The more important comparison for the Xbox One X, and the one Microsoft would rather you focus on, is to the PS4 Pro. Sony’s system is a fairly competent competitor – its GPU has 36 compute units at 911Mhz that works in tandem with a 2.1GHz CPU and 8GB of GDDR5 memory. That memory runs into a bit of a bottleneck at the buffer, which is limited to 218GB/s, but it still puts out around 4 Tflops of performance.
Your takeaway? The Xbox One X will be a mighty powerful console when it comes out. While we expect that it won’t be able to run every game at 60 frames per second in 4K HDR, game developers with the right optimization experience should be able to get their games there. It’s a substantially more powerful console than the original Xbox One, and while it doesn’t blow away the PS4 Pro, it does out-perform Sony’s system on paper.
Game performance and library
Of course, what’s the end-goal of all this extra horsepower if not a better gaming experience? Thankfully the Xbox One X will have a pretty extensive library of titles when it comes out as the system will support all of the Xbox One’s existing games. That’s in addition to the hundreds of Xbox 360 and original Xbox titles those systems support, too.
What’s the point of shelling out for a new machine, then, if the only games it plays are the ones you already own? The Xbox One X might play the same games as the Xbox One and Xbox One S, but many of them will look and/or run much better on the new console.
Microsoft is calling this feature “Enhanced for Xbox One X”, which is basically a marketing term that helps you identify which games will look and/or run better on the new hardware.
Microsoft itself has been a little vague about what exact features constitute an Enhanced for Xbox One X title but, from the sounds of it, all a game needs to do to be lumped into the program is fall into one of three categories: it either needs enhanced 4K texture packs, HDR visual processing or code optimization that makes it run at a higher frame rate. And just one of three will suffice.
While the intricacies of the 'enhanced' label might be a little confusion, the proof, as they say, is in the pudding. Believe us when we say that games that do take advantage of the hardware look and feel incredible.
Take, for instance, Forza Motorsport 7, a game that will support 4K Ultra HD, High Dynamic Range and Dolby Atmos audio to create an immersive all-around experience.
While playing it, the Xbox One X’s power was being used to add fantastic amounts of detail both in and outside of the car. Sitting in the cockpit, you could make out the stitching in the steering wheel, and with a third-person camera cars, retained their crisp detailing even as they disappeared into the distance. But the really impressive work happened when the car started to hit higher speeds, and parts of the exterior started to rattle with the wind. Seeing the mirror, complete with reflection, vibrate was especially satisfying.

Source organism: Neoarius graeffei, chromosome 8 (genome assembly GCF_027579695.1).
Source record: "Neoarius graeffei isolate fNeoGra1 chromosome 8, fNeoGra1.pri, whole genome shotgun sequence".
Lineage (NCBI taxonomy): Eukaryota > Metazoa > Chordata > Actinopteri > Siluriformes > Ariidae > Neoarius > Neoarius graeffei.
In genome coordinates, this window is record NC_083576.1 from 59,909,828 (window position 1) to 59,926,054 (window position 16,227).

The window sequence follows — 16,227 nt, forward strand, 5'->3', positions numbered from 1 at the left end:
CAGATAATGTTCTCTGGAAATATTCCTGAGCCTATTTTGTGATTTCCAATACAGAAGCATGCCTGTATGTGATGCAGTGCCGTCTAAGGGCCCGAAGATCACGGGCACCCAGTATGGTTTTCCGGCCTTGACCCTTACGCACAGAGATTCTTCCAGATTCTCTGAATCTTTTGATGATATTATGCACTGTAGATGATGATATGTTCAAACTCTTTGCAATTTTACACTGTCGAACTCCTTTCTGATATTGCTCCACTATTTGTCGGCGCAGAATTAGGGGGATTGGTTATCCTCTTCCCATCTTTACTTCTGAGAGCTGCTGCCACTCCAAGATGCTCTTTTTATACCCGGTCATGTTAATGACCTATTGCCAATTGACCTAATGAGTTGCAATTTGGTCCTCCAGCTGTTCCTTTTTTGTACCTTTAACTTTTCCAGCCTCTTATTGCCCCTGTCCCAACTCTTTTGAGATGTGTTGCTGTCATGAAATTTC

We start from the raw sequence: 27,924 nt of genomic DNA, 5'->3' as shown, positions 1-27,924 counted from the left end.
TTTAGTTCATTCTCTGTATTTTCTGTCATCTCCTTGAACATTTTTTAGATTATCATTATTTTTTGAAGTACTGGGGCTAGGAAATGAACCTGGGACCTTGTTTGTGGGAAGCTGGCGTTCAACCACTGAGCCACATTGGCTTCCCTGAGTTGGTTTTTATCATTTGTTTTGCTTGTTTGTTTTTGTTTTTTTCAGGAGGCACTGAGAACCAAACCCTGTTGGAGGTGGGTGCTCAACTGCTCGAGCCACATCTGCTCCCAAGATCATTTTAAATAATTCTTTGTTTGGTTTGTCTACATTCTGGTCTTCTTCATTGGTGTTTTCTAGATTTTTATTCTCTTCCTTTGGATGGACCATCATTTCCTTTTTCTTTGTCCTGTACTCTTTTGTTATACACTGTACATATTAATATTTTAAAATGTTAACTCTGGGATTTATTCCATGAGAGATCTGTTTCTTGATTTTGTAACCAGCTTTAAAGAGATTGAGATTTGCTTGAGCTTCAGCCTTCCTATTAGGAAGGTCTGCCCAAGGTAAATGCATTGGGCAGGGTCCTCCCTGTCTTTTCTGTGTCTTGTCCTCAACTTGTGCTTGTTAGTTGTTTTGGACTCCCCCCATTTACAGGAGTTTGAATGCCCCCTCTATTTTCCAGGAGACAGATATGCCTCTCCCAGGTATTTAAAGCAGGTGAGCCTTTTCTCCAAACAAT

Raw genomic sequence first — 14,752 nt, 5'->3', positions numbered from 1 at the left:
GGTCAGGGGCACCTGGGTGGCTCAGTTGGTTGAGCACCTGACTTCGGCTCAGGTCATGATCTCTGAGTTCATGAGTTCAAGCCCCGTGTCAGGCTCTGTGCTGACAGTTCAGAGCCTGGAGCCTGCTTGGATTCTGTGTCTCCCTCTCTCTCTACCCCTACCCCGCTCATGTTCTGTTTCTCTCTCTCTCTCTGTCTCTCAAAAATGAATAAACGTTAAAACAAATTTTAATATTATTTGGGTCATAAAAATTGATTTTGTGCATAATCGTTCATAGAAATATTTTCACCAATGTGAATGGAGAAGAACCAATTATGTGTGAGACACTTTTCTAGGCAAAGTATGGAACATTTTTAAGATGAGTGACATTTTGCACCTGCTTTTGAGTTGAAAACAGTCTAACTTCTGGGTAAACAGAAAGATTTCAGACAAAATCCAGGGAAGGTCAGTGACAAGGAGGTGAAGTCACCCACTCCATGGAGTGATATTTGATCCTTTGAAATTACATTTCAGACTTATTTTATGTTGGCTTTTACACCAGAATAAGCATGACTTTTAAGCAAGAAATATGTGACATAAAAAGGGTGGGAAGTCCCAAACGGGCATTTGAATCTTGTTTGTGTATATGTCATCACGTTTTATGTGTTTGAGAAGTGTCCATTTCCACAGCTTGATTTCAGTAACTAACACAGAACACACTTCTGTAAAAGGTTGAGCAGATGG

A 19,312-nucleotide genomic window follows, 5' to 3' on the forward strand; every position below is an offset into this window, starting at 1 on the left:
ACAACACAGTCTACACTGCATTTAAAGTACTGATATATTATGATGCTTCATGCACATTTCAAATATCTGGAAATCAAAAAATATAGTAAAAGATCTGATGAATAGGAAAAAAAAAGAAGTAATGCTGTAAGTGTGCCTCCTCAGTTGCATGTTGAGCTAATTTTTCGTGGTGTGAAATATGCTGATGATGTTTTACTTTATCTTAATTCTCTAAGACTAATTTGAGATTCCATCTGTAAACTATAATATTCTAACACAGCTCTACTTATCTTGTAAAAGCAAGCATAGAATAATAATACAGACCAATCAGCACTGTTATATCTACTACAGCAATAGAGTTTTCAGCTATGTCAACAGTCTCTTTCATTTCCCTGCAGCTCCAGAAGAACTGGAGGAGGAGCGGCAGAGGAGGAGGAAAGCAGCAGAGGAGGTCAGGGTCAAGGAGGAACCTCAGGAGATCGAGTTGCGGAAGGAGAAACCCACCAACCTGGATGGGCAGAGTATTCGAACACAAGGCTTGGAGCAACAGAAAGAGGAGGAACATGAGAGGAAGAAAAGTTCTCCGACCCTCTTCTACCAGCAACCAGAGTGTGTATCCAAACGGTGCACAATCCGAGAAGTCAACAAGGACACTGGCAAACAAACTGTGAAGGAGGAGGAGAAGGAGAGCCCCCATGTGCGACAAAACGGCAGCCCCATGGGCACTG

Switching to Gears of War 4 allowed the console to show off its HDR capabilities with sunlight that almost had us shielding our eyes with how bright it was. The One X version of the game also features much sharper shadows beneath our character’s feet.
Although all of these effects won’t be as apparent on a non-4K screen, they should still be present to a certain extent. Microsoft has said that the console will continue to render at 4K, but will supersample this content down to HD. We haven’t had a chance to see this super sampling in action, but similar technology from Nvidia’s graphics cards produces improved, if not mind-blowing, images.
More recently we had a chance to play a pre-release version of Middle Earth: Shadow of War's Xbox One X enhanced patch. Here the extra detailing offered by its native 4K resolution was the star of the show.
The increase in draw distance combined with the bump in resolution meant that objects maintained their crispness far into the distance, which was very helpful when we were traversing the game's larger expanses.
Even though we were sitting far closer to the screen than we'd ever suggest placing yourself, there were no jagged edges in sight, and everything moved along at a nice, solid, 60 frames per second.
Moving along to Rise of the Tomb Raider, another title that will be shortly receiving an Xbox One X patch of its own, and the highlight (in a very literal sense) was its use of HDR.
With each new room we entered into we were continually impressed by the bright light streaking into the room from cracks into the ceiling, which were really helped by the increase in peak brightness.
Wikipedia currently maintains a list of all the games that will be released for the Xbox One X if you want to dive deeper or, if you want a more curated selection, head on over to our top Xbox One X games guide to read up on our most-anticipated titles.
There is a definite duality to the Xbox One X. On one hand, it’s easy to make the case that the Xbox One X is a solution looking for a problem – a console almost more powerful than the world is ready for. On the other, the Xbox One X is, well, a console almost more powerful than the world is ready for – something gamers, especially those with 4K HDR TVs, will almost certainly appreciate.
Those lining up for the console on day one will certainly be in the latter camp, and for those fans Microsoft has made it abundantly clear that the Xbox One X will offer the most premium experience on the market – it’s native 4K HDR opposed to upscaled 4K vis-à-vis the PS4 Pro, and it comes with a built-in 4K Blu-ray player.
There are a couple of reasons to be cautious about the new hardware though.
The first surrounds players with a 1080p TV or those looking for the best ratio of price-to-performance – a spot where the Xbox One S is currently the king on the throne. Considering the Xbox One X costs double that of the Xbox One S, it only follows the Xbox One X would have to be twice as powerful to be worthy of the title … something we just can’t say with any certainty at this juncture.
The second is whether this level of games quality will continue. Obviously, Microsoft has been keen to show off the titles that make the absolute most of the hardware, those games that run at full 4K, with HDR, and at 60fps.
But Microsoft hasn't mandated that all Xbox One X-enhanced games have to hit this same performance high, so it will be up to individual developers to make the most out of the hardware available to them.
Stay tuned to TechRadar for when we get the hardware for ourselves to conduct a full review. Don't forget to stay up-to-date on the latest Xbox One X pre-order information, too.